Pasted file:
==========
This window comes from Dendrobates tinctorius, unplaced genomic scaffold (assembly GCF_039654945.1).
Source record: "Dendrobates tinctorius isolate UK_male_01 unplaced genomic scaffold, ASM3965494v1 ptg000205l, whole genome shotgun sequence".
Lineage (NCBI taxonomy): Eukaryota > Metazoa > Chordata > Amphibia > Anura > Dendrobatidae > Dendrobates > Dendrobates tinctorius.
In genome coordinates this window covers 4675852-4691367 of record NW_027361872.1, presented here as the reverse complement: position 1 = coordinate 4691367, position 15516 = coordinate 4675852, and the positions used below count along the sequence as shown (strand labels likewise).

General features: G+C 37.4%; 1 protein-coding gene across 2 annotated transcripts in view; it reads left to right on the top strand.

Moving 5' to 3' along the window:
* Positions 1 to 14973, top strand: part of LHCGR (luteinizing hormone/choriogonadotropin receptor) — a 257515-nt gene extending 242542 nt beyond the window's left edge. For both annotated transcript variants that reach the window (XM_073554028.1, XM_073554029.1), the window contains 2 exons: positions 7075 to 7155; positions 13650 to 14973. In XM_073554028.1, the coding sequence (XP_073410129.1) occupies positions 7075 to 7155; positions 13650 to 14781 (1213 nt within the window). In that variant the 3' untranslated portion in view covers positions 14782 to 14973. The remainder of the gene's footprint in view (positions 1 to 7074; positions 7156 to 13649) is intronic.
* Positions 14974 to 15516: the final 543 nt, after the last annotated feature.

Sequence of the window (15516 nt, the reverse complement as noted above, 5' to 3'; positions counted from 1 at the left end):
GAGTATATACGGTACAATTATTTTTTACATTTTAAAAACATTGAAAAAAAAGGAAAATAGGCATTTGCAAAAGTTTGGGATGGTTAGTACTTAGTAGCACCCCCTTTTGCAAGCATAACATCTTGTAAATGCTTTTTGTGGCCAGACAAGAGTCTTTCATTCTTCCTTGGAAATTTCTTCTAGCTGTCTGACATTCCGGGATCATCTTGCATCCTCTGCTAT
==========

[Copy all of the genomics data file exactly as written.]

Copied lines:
This window comes from Dendrobates tinctorius, unplaced genomic scaffold (assembly GCF_039654945.1).
Source record: "Dendrobates tinctorius isolate UK_male_01 unplaced genomic scaffold, ASM3965494v1 ptg000205l, whole genome shotgun sequence".
Lineage (NCBI taxonomy): Eukaryota > Metazoa > Chordata > Amphibia > Anura > Dendrobatidae > Dendrobates > Dendrobates tinctorius.
In genome coordinates this window covers 4675852-4691367 of record NW_027361872.1, presented here as the reverse complement: position 1 = coordinate 4691367, position 15516 = coordinate 4675852, and the positions used below count along the sequence as shown (strand labels likewise).

General features: G+C 37.4%; 1 protein-coding gene across 2 annotated transcripts in view; it reads left to right on the top strand.

Moving 5' to 3' along the window:
* Positions 1 to 14973, top strand: part of LHCGR (luteinizing hormone/choriogonadotropin receptor) — a 257515-nt gene extending 242542 nt beyond the window's left edge. For both annotated transcript variants that reach the window (XM_073554028.1, XM_073554029.1), the window contains 2 exons: positions 7075 to 7155; positions 13650 to 14973. In XM_073554028.1, the coding sequence (XP_073410129.1) occupies positions 7075 to 7155; positions 13650 to 14781 (1213 nt within the window). In that variant the 3' untranslated portion in view covers positions 14782 to 14973. The remainder of the gene's footprint in view (positions 1 to 7074; positions 7156 to 13649) is intronic.
* Positions 14974 to 15516: the final 543 nt, after the last annotated feature.

Sequence of the window (15516 nt, the reverse complement as noted above, 5' to 3'; positions counted from 1 at the left end):
GAGTATATACGGTACAATTATTTTTTACATTTTAAAAACATTGAAAAAAAAGGAAAATAGGCATTTGCAAAAGTTTGGGATGGTTAGTACTTAGTAGCACCCCCTTTTGCAAGCATAACATCTTGTAAATGCTTTTTGTGGCCAGACAAGAGTCTTTCATTCTTCCTTGGAAATTTCTTCTAGCTGTCTGACATTCCGGGATCATCTTGCATCCTCTGCTAT